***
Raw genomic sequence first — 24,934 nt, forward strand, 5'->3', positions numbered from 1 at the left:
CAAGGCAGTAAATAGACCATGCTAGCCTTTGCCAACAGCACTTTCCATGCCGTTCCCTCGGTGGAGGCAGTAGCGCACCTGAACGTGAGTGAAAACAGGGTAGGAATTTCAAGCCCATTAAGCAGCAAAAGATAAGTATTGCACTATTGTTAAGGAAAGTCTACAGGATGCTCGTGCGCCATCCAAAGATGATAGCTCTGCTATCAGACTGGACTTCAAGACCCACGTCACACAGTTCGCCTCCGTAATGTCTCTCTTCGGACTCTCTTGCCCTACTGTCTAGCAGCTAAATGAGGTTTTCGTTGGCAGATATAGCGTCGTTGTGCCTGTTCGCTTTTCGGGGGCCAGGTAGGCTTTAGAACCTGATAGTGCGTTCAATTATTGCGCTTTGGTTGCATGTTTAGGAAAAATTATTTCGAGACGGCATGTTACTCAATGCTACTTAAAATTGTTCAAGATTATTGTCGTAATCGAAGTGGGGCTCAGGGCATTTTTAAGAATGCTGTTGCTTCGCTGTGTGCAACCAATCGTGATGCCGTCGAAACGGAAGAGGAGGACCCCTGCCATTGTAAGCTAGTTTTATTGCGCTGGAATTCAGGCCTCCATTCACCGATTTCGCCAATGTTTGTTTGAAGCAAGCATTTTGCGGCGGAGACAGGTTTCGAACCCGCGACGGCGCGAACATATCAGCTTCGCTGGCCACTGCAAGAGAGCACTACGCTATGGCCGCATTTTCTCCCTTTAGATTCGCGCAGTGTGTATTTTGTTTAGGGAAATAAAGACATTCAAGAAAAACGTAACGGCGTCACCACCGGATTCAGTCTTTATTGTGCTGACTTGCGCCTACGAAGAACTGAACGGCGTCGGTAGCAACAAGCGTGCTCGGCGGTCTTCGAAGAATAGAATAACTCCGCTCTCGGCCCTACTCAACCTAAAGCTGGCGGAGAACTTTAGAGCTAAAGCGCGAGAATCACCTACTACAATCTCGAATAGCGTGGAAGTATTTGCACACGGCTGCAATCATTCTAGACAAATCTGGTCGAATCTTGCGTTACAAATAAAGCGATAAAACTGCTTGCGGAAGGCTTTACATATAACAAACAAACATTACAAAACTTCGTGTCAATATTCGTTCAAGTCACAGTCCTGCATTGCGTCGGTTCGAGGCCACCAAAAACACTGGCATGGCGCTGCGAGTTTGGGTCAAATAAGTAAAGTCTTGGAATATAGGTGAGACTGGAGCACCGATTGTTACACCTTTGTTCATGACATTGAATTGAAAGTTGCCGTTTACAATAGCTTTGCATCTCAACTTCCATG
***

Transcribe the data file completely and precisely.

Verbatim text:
Raw genomic sequence first — 24,934 nt, forward strand, 5'->3', positions numbered from 1 at the left:
CAAGGCAGTAAATAGACCATGCTAGCCTTTGCCAACAGCACTTTCCATGCCGTTCCCTCGGTGGAGGCAGTAGCGCACCTGAACGTGAGTGAAAACAGGGTAGGAATTTCAAGCCCATTAAGCAGCAAAAGATAAGTATTGCACTATTGTTAAGGAAAGTCTACAGGATGCTCGTGCGCCATCCAAAGATGATAGCTCTGCTATCAGACTGGACTTCAAGACCCACGTCACACAGTTCGCCTCCGTAATGTCTCTCTTCGGACTCTCTTGCCCTACTGTCTAGCAGCTAAATGAGGTTTTCGTTGGCAGATATAGCGTCGTTGTGCCTGTTCGCTTTTCGGGGGCCAGGTAGGCTTTAGAACCTGATAGTGCGTTCAATTATTGCGCTTTGGTTGCATGTTTAGGAAAAATTATTTCGAGACGGCATGTTACTCAATGCTACTTAAAATTGTTCAAGATTATTGTCGTAATCGAAGTGGGGCTCAGGGCATTTTTAAGAATGCTGTTGCTTCGCTGTGTGCAACCAATCGTGATGCCGTCGAAACGGAAGAGGAGGACCCCTGCCATTGTAAGCTAGTTTTATTGCGCTGGAATTCAGGCCTCCATTCACCGATTTCGCCAATGTTTGTTTGAAGCAAGCATTTTGCGGCGGAGACAGGTTTCGAACCCGCGACGGCGCGAACATATCAGCTTCGCTGGCCACTGCAAGAGAGCACTACGCTATGGCCGCATTTTCTCCCTTTAGATTCGCGCAGTGTGTATTTTGTTTAGGGAAATAAAGACATTCAAGAAAAACGTAACGGCGTCACCACCGGATTCAGTCTTTATTGTGCTGACTTGCGCCTACGAAGAACTGAACGGCGTCGGTAGCAACAAGCGTGCTCGGCGGTCTTCGAAGAATAGAATAACTCCGCTCTCGGCCCTACTCAACCTAAAGCTGGCGGAGAACTTTAGAGCTAAAGCGCGAGAATCACCTACTACAATCTCGAATAGCGTGGAAGTATTTGCACACGGCTGCAATCATTCTAGACAAATCTGGTCGAATCTTGCGTTACAAATAAAGCGATAAAACTGCTTGCGGAAGGCTTTACATATAACAAACAAACATTACAAAACTTCGTGTCAATATTCGTTCAAGTCACAGTCCTGCATTGCGTCGGTTCGAGGCCACCAAAAACACTGGCATGGCGCTGCGAGTTTGGGTCAAATAAGTAAAGTCTTGGAATATAGGTGAGACTGGAGCACCGATTGTTACACCTTTGTTCATGACATTGAATTGAAAGTTGCCGTTTACAATAGCTTTGCATCTCAACTTCCATG